Child victims of Assads assault on Syrian civilians.

Posted in News | Leave a comment

Assad claims another child victim in his assault on the Syrian people.

Maram is pretty little 4-year-old with big brown eyes and a smile that could melt hardest heart.

She should be out playing in the sunshine. Happy and carefree, as any four-year-old should be.

But here she lies, unable to move, in an old schoolhouse ­converted into a makeshift hospital in this war-torn land .

Maram is far too young to under­stand why she’s here. All she knows is she was playing with her dolls one minute and screaming in pain the next after a bomb from Bashar Assad’s jets flattened her house, injuring her spine.

She has no feeling in her legs. She will probably never run around in the sunshine again.

But Maram is an inspiration to her fellow wounded, the Free Syrian Army fighters who ­lovingly play with her and other little victims each day in the hospital run by a French charity.

And for men like Mustapha Al Khalid, she’s a reason to fight on.

Once he was an estate agent, now he’s an FSA commander here in Idlib, north west Syria, near the Turkish border. It is a city that, like Homs, has borne the brunt of the dictator’s wrath for 18 months.

Mustapha left his wife and three children behind to help cut supplies to Assad’s army. His left arm has been shattered by a mortar.

“It is a strange feeling missing people I love. But after witnessing the killing by Assad’s forces I had to fight for freedom.” he says.

A wounded fighter next to him picks Maran up to comfort her. I ask if he’s a relative. “In Syria, we are all family,” he replies.

We are joined by Malik, a bewildered 10-year-old boy in a wheelchair. His left leg has been amputated from the hip.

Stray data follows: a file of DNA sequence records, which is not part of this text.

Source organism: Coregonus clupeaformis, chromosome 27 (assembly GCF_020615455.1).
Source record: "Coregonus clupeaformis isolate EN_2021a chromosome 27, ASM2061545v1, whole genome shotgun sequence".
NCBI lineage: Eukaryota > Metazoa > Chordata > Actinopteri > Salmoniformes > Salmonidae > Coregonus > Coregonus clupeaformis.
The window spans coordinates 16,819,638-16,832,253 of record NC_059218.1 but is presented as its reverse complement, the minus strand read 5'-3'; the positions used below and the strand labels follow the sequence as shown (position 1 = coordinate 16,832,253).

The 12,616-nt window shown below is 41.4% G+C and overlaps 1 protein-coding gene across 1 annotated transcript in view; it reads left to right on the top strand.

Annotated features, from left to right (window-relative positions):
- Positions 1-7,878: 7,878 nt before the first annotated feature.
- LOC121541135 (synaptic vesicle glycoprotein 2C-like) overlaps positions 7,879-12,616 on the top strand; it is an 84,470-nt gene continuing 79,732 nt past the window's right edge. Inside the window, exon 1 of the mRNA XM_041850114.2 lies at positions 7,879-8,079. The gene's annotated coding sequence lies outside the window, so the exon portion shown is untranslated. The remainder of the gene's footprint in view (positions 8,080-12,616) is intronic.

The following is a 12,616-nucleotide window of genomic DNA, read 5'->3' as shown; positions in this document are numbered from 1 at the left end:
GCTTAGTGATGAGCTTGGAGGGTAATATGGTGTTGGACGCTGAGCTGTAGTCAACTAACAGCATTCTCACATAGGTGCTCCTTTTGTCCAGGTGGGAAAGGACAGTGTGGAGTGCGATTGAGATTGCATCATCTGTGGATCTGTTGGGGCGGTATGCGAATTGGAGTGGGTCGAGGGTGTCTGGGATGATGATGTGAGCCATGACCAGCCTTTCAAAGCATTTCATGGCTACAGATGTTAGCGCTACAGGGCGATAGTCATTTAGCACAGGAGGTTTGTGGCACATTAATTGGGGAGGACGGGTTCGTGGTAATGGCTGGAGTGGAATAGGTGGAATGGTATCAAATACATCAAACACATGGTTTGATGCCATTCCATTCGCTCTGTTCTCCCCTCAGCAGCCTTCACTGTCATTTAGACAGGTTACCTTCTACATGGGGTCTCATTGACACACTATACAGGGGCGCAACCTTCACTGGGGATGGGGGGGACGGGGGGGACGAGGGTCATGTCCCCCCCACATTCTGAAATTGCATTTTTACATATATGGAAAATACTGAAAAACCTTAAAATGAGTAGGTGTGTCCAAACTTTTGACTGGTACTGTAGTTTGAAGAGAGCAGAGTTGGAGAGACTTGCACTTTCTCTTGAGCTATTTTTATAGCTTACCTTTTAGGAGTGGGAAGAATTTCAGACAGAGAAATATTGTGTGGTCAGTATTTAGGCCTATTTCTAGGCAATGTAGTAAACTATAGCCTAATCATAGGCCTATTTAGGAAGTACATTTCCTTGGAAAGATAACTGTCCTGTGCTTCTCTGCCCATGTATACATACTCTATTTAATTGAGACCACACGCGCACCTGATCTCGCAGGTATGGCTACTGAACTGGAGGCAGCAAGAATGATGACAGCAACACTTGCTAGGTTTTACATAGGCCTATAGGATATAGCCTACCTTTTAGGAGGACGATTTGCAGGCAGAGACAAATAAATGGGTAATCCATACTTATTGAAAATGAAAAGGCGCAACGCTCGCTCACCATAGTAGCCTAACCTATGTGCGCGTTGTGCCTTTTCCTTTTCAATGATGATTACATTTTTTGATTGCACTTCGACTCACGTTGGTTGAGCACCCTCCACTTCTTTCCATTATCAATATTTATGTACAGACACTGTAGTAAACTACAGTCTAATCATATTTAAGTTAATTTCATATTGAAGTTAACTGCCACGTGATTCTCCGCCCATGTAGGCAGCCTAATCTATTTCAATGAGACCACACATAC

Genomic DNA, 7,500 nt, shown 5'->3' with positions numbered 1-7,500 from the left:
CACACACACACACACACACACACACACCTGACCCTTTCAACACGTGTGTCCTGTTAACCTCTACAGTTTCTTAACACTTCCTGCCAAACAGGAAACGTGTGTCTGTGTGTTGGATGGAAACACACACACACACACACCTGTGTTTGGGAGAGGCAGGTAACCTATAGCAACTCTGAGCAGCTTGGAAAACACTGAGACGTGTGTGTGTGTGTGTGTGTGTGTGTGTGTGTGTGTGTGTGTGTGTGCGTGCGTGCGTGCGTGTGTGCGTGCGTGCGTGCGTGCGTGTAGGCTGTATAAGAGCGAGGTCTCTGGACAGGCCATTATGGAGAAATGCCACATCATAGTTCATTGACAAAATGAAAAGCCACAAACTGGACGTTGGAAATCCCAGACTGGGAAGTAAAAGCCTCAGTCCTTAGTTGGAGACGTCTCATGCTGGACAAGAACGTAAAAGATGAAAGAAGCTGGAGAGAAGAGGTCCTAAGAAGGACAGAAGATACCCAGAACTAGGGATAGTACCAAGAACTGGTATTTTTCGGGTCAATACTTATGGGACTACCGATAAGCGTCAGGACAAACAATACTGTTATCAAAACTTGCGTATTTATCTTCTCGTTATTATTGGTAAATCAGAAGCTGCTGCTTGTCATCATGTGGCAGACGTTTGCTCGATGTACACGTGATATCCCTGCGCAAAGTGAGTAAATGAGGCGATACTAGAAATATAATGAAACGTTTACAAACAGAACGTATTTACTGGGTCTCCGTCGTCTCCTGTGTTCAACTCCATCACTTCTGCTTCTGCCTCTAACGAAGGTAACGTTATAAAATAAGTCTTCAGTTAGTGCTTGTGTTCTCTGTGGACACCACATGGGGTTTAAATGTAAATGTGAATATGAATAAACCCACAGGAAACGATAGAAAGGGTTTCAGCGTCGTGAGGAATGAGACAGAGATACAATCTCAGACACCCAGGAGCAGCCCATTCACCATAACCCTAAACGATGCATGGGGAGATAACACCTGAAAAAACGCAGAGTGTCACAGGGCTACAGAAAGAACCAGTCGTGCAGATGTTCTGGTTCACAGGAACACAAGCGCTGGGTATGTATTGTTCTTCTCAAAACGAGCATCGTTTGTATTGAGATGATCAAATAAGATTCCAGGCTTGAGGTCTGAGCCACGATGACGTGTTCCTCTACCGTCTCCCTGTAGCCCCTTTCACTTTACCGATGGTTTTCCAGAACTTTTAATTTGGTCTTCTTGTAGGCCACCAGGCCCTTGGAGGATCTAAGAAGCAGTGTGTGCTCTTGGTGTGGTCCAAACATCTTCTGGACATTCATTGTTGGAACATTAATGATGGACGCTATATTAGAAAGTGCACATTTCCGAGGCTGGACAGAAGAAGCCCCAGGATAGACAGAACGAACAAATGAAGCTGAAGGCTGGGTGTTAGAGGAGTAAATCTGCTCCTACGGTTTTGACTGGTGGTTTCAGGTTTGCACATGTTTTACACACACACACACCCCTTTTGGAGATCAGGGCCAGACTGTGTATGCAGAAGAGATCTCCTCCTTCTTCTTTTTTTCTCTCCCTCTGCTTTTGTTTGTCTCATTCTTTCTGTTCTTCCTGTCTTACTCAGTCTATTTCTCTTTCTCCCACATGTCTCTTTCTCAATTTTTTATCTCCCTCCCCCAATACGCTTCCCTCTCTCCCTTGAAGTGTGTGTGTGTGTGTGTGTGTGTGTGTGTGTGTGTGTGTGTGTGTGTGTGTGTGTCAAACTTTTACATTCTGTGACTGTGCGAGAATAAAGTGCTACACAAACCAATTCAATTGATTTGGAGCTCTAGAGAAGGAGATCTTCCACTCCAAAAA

Mustapha explains there are hundreds of thousands of refugees crowding into towns like this close to the Turkish border.

They calculate Assad will not send his planes in for fear of provoking the Turks. “We have put families up in schools and public buildings,” says Mustapha. “But people who have just arrived have to sleep outside because we have nowhere left to put them. We can provide one meal a day After that the family has to fend for itself.”

They rely on scant supplies smuggled over the border from Turkey. Crops lie unharvested as Assad’s snipers keep farmers from their fields. Grain depots have been destroyed to stop them falling into rebel hands. Children weak with hunger are most at risk of disease. New arrival Abu Abdul says: “There are no medicines to treat ailments so minor complaints become serious.”

Meanwhile, only 22 miles away in Harem, rebels clash with Assad forces. I ask the fighters if they wish they had never embarked on their revolution. “No! No!” they cry. “We can’t go back. If we stop all of us will die.” The fighters all give a defiant Victory V sign. Maram stirs on her bed… and copies their salute. All eyes in the room look at her. And Mustapha’s fill with tears.

– Ex-Coronation Street actor Nigel Pivaro, now a freelance journalist, this week paid tribute at the ­funeral of his on-screen father Bill Tarmey in Ashton-under-Lyne, Manchester. Bill, 71, who played Jack Duckworth for 31 years, died this month in Tenerife.


Posted in Mainstream media published articles, News | Leave a comment